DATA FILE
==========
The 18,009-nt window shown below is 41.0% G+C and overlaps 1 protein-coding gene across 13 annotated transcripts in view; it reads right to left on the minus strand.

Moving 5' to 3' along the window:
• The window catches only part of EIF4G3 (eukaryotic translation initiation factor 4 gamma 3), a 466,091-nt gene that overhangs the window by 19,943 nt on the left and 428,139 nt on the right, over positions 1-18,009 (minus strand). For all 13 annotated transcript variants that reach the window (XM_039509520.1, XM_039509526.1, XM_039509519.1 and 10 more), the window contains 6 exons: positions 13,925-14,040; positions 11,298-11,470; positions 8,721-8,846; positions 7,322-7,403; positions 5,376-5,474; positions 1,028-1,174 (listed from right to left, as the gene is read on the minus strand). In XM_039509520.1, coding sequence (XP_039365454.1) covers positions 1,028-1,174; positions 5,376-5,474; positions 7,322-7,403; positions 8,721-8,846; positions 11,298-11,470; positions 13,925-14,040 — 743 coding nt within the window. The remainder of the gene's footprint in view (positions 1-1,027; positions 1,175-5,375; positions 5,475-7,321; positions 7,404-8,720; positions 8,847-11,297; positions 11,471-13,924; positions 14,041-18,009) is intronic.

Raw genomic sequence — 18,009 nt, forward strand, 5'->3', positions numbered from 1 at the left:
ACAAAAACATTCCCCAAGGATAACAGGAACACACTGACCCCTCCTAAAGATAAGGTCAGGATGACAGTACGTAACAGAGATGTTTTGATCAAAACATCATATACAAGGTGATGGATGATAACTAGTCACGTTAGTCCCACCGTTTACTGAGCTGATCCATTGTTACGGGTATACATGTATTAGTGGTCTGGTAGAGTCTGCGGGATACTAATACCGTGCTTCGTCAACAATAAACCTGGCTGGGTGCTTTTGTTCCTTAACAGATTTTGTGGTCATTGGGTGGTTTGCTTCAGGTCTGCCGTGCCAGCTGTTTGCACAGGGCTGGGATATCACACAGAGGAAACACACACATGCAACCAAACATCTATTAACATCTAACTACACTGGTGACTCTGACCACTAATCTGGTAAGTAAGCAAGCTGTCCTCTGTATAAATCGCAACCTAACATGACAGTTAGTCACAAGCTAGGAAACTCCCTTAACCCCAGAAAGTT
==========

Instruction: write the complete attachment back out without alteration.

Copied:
The 18,009-nt window shown below is 41.0% G+C and overlaps 1 protein-coding gene across 13 annotated transcripts in view; it reads right to left on the minus strand.

Moving 5' to 3' along the window:
• The window catches only part of EIF4G3 (eukaryotic translation initiation factor 4 gamma 3), a 466,091-nt gene that overhangs the window by 19,943 nt on the left and 428,139 nt on the right, over positions 1-18,009 (minus strand). For all 13 annotated transcript variants that reach the window (XM_039509520.1, XM_039509526.1, XM_039509519.1 and 10 more), the window contains 6 exons: positions 13,925-14,040; positions 11,298-11,470; positions 8,721-8,846; positions 7,322-7,403; positions 5,376-5,474; positions 1,028-1,174 (listed from right to left, as the gene is read on the minus strand). In XM_039509520.1, coding sequence (XP_039365454.1) covers positions 1,028-1,174; positions 5,376-5,474; positions 7,322-7,403; positions 8,721-8,846; positions 11,298-11,470; positions 13,925-14,040 — 743 coding nt within the window. The remainder of the gene's footprint in view (positions 1-1,027; positions 1,175-5,375; positions 5,475-7,321; positions 7,404-8,720; positions 8,847-11,297; positions 11,471-13,924; positions 14,041-18,009) is intronic.

Raw genomic sequence — 18,009 nt, forward strand, 5'->3', positions numbered from 1 at the left:
ACAAAAACATTCCCCAAGGATAACAGGAACACACTGACCCCTCCTAAAGATAAGGTCAGGATGACAGTACGTAACAGAGATGTTTTGATCAAAACATCATATACAAGGTGATGGATGATAACTAGTCACGTTAGTCCCACCGTTTACTGAGCTGATCCATTGTTACGGGTATACATGTATTAGTGGTCTGGTAGAGTCTGCGGGATACTAATACCGTGCTTCGTCAACAATAAACCTGGCTGGGTGCTTTTGTTCCTTAACAGATTTTGTGGTCATTGGGTGGTTTGCTTCAGGTCTGCCGTGCCAGCTGTTTGCACAGGGCTGGGATATCACACAGAGGAAACACACACATGCAACCAAACATCTATTAACATCTAACTACACTGGTGACTCTGACCACTAATCTGGTAAGTAAGCAAGCTGTCCTCTGTATAAATCGCAACCTAACATGACAGTTAGTCACAAGCTAGGAAACTCCCTTAACCCCAGAAAGTT